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How did relationships/ marriages in the play change history?

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mcarthurd | eNotes Newbie

Posted March 5, 2007 at 3:36 PM via web

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How did relationships/ marriages in the play change history?

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mrerick | High School Teacher | (Level 2) Associate Educator

Posted April 12, 2007 at 12:05 PM (Answer #1)

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There's an extremely strong contrast between the marriages of Brutus/Portia and Caesar/Calpurnia. When Portia begins to realize that Brutus is up to something, she whole-heartedly (and blindly) supports him in his endeavor. Even though she doesn't know what he's planning, she send Lucius to essentially tell Brutus that she's ok with whatever it is and will be behind him no matter what.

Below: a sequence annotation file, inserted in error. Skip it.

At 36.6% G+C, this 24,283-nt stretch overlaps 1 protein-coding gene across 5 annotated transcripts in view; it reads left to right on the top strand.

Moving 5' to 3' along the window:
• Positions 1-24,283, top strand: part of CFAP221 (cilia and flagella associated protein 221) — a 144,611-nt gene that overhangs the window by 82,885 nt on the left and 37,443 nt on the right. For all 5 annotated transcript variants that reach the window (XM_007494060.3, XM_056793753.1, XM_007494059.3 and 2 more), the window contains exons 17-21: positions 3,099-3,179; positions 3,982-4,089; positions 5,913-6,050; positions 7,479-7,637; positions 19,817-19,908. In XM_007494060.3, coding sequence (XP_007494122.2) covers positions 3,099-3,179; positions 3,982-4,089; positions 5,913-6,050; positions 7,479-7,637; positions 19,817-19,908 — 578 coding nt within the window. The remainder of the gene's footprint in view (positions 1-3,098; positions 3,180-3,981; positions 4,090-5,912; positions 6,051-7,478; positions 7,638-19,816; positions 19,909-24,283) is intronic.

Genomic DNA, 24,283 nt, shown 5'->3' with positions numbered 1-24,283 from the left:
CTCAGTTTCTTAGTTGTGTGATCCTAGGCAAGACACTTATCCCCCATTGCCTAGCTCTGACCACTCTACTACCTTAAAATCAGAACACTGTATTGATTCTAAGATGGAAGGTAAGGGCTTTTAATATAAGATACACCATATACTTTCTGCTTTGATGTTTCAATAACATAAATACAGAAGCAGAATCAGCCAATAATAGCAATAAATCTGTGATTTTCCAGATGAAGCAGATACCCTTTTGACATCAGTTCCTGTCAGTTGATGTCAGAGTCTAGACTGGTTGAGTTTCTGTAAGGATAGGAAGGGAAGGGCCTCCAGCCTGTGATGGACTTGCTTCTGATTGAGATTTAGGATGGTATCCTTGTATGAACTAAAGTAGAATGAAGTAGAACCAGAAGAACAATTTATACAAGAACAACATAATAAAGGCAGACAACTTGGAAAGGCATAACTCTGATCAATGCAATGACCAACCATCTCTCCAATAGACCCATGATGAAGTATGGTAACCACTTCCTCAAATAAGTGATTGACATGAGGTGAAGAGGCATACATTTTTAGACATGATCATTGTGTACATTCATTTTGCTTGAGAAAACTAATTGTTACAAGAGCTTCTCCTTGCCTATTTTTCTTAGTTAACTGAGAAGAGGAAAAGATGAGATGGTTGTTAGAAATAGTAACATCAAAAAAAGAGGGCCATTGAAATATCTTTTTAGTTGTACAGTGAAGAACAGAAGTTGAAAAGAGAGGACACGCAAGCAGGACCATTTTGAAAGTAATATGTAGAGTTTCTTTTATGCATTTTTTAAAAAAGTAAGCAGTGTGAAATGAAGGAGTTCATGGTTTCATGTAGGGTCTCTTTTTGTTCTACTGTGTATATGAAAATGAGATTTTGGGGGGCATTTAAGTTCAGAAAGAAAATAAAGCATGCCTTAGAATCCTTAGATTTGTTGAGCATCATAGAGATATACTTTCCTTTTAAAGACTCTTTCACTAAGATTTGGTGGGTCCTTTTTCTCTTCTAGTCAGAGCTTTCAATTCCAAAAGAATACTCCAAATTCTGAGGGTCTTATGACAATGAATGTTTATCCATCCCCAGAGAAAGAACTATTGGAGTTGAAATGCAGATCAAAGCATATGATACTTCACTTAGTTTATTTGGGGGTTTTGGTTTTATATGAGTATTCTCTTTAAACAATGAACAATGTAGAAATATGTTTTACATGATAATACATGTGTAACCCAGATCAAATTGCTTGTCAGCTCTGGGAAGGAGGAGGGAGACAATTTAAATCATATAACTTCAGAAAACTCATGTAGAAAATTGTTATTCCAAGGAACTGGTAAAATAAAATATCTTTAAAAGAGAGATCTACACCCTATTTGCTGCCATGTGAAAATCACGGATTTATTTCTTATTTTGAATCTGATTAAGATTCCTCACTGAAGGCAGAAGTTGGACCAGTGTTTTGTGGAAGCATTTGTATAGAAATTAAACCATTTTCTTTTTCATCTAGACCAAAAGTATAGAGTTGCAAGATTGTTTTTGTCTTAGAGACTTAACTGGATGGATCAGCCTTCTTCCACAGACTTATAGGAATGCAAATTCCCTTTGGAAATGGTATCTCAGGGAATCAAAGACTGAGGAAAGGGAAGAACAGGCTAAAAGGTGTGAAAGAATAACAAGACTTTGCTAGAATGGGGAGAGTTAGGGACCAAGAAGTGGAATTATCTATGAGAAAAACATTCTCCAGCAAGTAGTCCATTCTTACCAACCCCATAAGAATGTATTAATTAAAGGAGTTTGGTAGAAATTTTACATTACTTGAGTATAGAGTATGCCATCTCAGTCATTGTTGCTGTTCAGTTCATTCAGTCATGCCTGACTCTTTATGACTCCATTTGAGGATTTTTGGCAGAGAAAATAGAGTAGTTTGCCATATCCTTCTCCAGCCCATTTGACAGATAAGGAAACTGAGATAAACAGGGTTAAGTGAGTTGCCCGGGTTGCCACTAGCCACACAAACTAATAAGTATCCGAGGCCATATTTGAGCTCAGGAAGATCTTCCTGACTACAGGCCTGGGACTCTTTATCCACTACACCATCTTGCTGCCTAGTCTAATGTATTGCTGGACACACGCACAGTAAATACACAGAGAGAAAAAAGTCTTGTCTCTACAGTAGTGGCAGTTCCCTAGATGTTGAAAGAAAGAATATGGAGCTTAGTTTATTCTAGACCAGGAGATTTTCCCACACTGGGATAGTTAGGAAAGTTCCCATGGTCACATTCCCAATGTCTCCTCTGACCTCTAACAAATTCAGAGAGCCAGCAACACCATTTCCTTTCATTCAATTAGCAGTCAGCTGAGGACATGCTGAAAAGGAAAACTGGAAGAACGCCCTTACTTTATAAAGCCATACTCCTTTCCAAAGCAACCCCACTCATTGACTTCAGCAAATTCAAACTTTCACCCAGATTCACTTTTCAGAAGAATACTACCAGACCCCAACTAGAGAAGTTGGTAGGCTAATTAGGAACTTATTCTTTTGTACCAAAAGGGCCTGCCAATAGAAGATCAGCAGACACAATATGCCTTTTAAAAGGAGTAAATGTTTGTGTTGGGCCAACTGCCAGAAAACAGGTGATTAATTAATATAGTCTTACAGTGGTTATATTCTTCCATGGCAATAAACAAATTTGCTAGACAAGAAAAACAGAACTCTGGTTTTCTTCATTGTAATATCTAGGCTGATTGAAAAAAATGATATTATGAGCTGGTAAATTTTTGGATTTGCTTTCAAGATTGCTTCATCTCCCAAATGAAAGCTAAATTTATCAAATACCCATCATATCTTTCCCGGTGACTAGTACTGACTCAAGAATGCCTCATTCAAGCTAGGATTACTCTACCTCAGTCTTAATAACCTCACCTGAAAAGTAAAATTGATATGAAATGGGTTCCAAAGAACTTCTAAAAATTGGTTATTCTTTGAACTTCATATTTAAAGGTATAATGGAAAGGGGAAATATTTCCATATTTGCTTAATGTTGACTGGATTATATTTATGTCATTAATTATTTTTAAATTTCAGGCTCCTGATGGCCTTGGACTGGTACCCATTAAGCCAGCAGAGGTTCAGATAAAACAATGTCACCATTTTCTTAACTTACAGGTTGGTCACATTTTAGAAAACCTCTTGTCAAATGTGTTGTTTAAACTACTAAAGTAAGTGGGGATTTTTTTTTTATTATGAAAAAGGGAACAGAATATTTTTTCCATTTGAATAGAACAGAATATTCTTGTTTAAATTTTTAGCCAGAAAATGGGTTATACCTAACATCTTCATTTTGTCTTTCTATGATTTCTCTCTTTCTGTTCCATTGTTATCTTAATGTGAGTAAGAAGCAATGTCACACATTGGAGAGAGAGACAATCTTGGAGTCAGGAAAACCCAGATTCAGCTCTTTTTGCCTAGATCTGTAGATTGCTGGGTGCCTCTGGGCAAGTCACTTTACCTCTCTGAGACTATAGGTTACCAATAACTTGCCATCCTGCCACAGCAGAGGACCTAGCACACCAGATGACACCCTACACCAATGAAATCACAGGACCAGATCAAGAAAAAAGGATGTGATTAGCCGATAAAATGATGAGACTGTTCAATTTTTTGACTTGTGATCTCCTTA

In contrast, when Calpurnia senses something wrong, she urges Caesar to stay home to stay away from potential trouble. After a little nudge from the conspirators, Caesar feels his manhood threatened by these worries from his wife and decides to go to the Capitol to proof that he's not afraid of omens (remember that earlier in the play he stated that he's a more fearsome lion than danger itself!). Had the two wives acted in opposite manners, neither Brutus nor Caesar would have been at the Capitol. Brutus, as the loving husband he is, would have stayed home simply to comfort Portia. Had Calpurnia not threatened Caesar's arrogant nature, he may have been more inclined to also stay home.

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